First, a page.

2. Head straight across Maine to the Midcoast area: Brunswick, Bath, Boothbay Harbor. I can't recommend a route across from Fryeburg, except to avoid Sebago Lake---very built up, lots of traffic. When you get to the coast there will be a lot to see, but you will have to choose a couple of highlights because you will find yourself riding down very long peninsulas to get to them. I suggest going to Damariscotta and then to Boothbay Harbor and Pemaquid Point---the quinessential Maine trip. Acadia National Park would be nice but it's a long ride up there.
3. Time to head south. Follow route 1. Stop at LL Bean in Freeport. You will pass through Portland, which is worth visiting. No need to avoid it in my opinion---it's a nice small city with bike paths.
4. Cape Elizabeth would make a nice side trip.
5. Take whatever road is closest to the water to Old Orchard Beach, Kennebunk, Wells, and Ogunquit. Nice lighthouse in York.
6. Stop at Kittery Trading Post.

NEW HAMPSHIRE AGAIN
OK, I'm outta time. Just follow the coast to Boston. Take route 1A, not 1 very heavy traffic on 1).

MASSACHUSETTS
Take the coastal route through Newburyport, Rockport, Gloucester, Berly, Salem, Marblehead, and Swampscott. Consider taking the train from Swampscott right into the center of Boston, if the train accepts bikes.

Cape Cod? Worth it, yes. Also Martha's Vineyard.
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Old 07-23-10, 02:48 PM
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Some comments. From Portland ME, look up the East Coast Greenway, nice roads and bike paths. I think it goes all the way to Wells ME. Get some rubel bike maps for MA. Really helpful for my last trip.
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Old 07-23-10, 04:17 PM
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Thanks for taking the time to provide such good ideas! I'll check them out.

Originally Posted by GetUpnGo
In order to best help you, we need to know what your criteria are: time, fewest hills, scenery, traffic?? What are your goals for this trip?
Time is not an issue so long as I end up in Boston on October 3.

While I don't seek out hills, I'm not afraid of them, either. I prefer pretty natural scenery so as long as the hills lead to somewhere pretty, I'll do them.

As for traffic, the less the better but I don't mind riding on two lane, shoulderless road as long as the traffic is light.

Since you live in San Francisco and have seen tons of spectacular scenery, you should try to find what is really characterstic of New England.
I couldn't agree more.

Are you sure you want to start in New Jersey and go to Albany and then along the Eirie Canal? You will have put in several hundred IMHP not attractive miles before you even get to New England.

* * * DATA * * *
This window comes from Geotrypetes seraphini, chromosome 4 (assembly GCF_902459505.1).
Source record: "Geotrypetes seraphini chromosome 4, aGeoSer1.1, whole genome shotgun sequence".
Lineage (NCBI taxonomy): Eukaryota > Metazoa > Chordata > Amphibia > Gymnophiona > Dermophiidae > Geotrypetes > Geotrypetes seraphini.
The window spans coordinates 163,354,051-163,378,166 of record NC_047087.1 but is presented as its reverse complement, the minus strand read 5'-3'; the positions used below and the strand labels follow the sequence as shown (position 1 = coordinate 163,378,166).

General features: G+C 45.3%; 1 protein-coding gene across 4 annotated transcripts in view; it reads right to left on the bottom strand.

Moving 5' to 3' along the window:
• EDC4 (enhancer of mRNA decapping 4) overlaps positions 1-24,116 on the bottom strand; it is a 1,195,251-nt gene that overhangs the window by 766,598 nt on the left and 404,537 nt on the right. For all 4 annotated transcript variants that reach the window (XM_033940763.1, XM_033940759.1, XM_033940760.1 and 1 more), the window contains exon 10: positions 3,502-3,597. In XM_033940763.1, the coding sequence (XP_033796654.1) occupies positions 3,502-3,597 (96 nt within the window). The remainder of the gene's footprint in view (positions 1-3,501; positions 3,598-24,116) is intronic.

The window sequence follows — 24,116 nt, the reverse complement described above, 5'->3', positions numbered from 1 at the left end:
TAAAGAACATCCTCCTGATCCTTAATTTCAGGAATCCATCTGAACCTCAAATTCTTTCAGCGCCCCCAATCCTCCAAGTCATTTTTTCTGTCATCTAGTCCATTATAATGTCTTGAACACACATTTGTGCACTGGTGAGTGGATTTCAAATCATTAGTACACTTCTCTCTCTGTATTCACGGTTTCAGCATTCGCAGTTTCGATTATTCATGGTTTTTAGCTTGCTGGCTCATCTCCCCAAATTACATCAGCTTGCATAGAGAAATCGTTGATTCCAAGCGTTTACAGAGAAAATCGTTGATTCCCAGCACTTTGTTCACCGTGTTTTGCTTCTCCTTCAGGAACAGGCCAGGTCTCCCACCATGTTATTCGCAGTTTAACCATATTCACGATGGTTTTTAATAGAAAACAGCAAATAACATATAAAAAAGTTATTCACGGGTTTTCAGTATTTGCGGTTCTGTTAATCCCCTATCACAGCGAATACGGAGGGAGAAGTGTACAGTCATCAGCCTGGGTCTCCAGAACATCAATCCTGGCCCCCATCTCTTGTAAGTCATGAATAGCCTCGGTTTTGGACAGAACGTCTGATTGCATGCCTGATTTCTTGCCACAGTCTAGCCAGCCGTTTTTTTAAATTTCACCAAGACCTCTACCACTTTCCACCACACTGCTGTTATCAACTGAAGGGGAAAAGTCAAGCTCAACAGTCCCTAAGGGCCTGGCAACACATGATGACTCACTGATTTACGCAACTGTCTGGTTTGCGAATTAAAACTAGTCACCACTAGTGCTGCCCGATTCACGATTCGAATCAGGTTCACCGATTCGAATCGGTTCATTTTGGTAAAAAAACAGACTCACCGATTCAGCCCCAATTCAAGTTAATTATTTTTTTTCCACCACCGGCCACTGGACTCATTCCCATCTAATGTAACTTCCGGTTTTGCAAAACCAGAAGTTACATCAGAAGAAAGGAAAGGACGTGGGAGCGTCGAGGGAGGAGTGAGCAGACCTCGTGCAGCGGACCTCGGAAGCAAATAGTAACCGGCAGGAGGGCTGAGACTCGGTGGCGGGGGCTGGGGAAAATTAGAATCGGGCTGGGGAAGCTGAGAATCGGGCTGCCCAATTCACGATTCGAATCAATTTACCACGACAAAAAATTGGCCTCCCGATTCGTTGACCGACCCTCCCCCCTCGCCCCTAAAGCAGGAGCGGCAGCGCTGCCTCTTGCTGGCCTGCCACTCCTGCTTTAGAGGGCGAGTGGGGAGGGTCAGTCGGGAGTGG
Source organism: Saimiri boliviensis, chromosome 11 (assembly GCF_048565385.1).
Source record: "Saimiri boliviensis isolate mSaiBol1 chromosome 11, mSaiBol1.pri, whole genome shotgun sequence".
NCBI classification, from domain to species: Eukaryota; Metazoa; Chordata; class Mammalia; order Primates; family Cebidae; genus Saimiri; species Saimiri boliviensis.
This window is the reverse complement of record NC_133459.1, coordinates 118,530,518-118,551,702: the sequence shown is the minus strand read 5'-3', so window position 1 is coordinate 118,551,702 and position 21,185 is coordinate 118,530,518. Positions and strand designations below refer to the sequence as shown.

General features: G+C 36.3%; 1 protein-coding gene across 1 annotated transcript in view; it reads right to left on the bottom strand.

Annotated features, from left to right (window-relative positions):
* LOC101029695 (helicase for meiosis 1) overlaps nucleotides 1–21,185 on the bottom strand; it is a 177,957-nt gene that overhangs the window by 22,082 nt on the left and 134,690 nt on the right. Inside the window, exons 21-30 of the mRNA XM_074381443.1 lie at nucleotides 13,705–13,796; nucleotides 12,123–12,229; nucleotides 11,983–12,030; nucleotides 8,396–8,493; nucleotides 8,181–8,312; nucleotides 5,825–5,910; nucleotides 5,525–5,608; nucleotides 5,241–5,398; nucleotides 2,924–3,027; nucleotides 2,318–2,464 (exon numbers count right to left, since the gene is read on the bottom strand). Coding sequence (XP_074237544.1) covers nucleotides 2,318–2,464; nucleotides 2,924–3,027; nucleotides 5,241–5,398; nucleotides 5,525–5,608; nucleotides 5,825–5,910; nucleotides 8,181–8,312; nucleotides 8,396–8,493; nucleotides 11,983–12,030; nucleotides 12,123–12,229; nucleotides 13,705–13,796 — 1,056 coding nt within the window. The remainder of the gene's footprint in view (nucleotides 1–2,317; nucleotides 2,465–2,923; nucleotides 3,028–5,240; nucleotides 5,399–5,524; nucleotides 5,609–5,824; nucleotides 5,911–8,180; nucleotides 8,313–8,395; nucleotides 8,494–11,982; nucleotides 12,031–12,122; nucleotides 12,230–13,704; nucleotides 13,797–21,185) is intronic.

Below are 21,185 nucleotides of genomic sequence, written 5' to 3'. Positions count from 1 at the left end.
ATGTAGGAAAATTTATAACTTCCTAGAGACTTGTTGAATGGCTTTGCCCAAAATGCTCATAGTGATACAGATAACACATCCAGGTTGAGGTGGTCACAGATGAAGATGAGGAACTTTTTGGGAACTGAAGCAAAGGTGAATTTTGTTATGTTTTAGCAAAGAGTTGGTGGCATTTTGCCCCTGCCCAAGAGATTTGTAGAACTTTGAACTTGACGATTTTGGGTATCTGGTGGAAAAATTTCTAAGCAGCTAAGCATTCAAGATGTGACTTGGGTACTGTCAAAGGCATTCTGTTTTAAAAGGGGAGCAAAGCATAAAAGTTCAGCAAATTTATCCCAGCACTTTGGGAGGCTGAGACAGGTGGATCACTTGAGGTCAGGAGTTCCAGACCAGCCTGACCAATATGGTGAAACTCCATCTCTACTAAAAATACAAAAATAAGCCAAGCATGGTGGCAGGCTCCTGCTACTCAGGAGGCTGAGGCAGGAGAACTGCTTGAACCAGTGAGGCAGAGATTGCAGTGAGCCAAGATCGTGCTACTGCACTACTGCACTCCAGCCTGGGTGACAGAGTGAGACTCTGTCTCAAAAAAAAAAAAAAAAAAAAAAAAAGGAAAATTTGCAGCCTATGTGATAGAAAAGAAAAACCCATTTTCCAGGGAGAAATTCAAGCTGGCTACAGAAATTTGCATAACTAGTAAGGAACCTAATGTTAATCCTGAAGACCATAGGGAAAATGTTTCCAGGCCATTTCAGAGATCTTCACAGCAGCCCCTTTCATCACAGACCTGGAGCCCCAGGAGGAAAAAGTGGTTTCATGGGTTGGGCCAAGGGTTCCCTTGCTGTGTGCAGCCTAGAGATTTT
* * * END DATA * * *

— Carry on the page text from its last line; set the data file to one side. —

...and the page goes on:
I need to start in Lambertville because I am flying there for a family event and left a bunch of gear there that I need to start the trip with. I could start elsewhere but why not simply get on my bike and ride. Further, since Lambertville is on the ACA Atlantic Coast trail, it is easy to get good maps from there.

You need to decide where to cross Lake Champlain. Be aware that the Chimney Point Bridge has been demolished. The upper half of the lake is much more attractive than the lower half, in my opinion.
I was thinking about riding over the top of Lake Champlain since 3 goes all the way to Plattsburg and it looked pretty flat from there north on the west side of the lake. If, instead, I go to Ticonderoga, then the west side of the Lake looks quite lumpy (which is what I've heard).

I don't really need to spend much time around Lake Champlain, as my wife and I will be spending 5 days in Burlington, VT at the conclusion of this bike trip (the reason I have to be in Boston on October 3).

Then you need to choose a northern or southern route across Vermont. The center of Vermont is so steep even my car can't stand it. Really.
This is invaluable information. Thanks!

I'll check into this further and post further.

I figure I can do 1000 miles in the month.

Ray
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Old 07-23-10, 07:30 PM
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hi raybo

from Lake Champlain you can follow the Adventure Cycling Association's Green Mountain Loop which will take you from Burlington to southern VT crossing into NH at Piermont. I live in NH and Piermont is very rural country. You can use Google bike directions to map yourself a route from Piermont down through southern NH which if you stay west of Manchester and Nashua are all backroads through small rural towns and make for nice riding. I would cross over into Massachusetts somewhere around Hollis NH which will put you in Mass right around the Pepperll/Groton area. Very nice riding there, rolling terrain and nice upscale towns w/ great scenery. Keep moving east from there towards Boston going through Concord, MA (also great riding there) and when you get to Lexington (right next to Concord MA) hop on the Minuteman trail which is a paved bike/ped pathway that goes right into Cambridge and intersects the Esplanade which is the bike/ped path around the Charles Rivier in Boston and Cambridge.
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Old 07-23-10, 08:26 PM
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First, while the Crown Point bridge was torn down, the state is running a free ferry at thT location. So thercare ferries at Ti, crown Point, Charlotte, Burlinton, plattsburg and the bridge at the north end. Lots of options.

As far as passing from west to east thru Vermont, take it from a Vermonter that you are going over the mountains, no way to avoid it. The lowest gap is Bolton gap which Interstate 89/rt 2 use to pass thru between Burlinton and Waterbury. If you use that pass, there is a beautiful 2 lane road called the Duxbury Rd. On any evening you will find numerous cyclist (including myself) riding that road.